The ancient church of San Crisogono, which is dedicated to St Chrysogonous, was founded in the 5th century. It was rebuilt in the early 12th century by its titular cardinal Giovanni da Crema. The Romanesque bell tower survives from this rebuilding. In 1623 the church was reconstructed by Giovanni Battista Soria (1581-1651) for Cardinal Scipione Borghese (1577-1633), the immensely wealthy nephew of Pope Paul V (r. 1605-21). The inscription on the facade reads: SCIPIO ⋅ S ⋅ R ⋅ E ⋅ PRESB ⋅ CARD ⋅ BVRGHESIVS ⋅ M ⋅ POENITEN ⋅ A ⋅ D ⋅ MDCXXVI.
Twenty-two ancient granite columns separate the nave from the aisles. The triumphal arch is supported by a pair of porphyry columns. The 13th century Cosmatesque pavement is one of the finest in Rome.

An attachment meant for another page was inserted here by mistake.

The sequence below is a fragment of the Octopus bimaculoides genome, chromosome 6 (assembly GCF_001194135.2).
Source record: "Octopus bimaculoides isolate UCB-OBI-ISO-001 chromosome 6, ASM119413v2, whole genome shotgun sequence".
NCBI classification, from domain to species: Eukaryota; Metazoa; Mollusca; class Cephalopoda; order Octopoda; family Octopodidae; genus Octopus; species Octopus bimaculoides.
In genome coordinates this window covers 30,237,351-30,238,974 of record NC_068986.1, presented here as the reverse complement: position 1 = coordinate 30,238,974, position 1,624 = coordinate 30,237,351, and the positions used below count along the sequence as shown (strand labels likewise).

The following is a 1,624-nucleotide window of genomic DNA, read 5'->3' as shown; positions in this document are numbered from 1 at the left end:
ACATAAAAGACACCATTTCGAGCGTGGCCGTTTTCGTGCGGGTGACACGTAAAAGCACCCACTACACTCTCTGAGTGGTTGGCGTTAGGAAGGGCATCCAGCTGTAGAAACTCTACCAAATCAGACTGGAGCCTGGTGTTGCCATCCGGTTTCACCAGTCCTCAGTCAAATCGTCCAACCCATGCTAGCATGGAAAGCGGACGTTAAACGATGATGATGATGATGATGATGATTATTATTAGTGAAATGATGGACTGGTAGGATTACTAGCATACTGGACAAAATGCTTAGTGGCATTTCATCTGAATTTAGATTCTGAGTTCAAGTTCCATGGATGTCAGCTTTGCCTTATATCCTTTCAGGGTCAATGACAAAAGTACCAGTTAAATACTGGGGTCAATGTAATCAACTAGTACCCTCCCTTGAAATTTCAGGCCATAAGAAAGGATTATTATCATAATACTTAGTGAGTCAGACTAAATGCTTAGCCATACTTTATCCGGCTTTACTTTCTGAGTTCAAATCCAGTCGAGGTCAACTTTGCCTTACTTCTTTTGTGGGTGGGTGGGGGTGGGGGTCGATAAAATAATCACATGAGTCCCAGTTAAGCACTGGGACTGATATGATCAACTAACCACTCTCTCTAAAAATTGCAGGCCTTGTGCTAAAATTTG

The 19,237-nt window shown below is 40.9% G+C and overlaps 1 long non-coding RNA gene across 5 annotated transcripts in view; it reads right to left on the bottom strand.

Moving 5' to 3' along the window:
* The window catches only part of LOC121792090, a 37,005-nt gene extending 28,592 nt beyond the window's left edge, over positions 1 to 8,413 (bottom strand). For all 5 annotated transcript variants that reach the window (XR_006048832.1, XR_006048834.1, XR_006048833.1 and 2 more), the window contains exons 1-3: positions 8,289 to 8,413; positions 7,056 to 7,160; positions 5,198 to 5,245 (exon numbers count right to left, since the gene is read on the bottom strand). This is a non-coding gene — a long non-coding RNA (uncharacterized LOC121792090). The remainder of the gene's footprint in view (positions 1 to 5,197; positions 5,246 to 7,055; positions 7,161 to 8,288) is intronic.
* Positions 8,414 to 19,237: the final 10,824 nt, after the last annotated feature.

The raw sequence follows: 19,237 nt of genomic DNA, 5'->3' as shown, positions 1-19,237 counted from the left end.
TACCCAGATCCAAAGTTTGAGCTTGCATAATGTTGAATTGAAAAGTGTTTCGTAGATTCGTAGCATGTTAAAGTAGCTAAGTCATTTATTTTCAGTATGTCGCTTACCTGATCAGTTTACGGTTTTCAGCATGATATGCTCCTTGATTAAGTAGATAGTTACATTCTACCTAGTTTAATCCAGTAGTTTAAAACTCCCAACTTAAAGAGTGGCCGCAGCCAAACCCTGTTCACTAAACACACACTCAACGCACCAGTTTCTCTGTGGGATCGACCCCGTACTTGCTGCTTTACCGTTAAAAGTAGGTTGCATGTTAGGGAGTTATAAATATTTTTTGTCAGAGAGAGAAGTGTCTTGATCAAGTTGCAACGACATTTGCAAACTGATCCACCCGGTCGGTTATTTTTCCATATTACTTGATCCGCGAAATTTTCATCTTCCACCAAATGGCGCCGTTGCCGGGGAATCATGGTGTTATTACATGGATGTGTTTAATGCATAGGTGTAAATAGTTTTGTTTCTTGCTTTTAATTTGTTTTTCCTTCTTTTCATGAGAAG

The baldacchino was designed by Soria. The mosaic on the wall of the apse, attributed to the school of Pietro Cavallini, depicts the Virgin and Child flanked by St James and St Chrysogonous.
The coffered wooden ceiling, which sports the coats of arms of Cardinal Scipione Borghese, is beautifully carved and gilded. The original painting in the central panel was by Gian Francesco Barbieri (1591-1666), better known as Il Guercino, and depicted the Apotheosis of Saint Chrysogonus. What is there now is a copy; the original was looted at the start of the French occupation of Rome in 1808. Guercino's painting is now part of the ceiling of the Long Gallery in Lancaster House in London.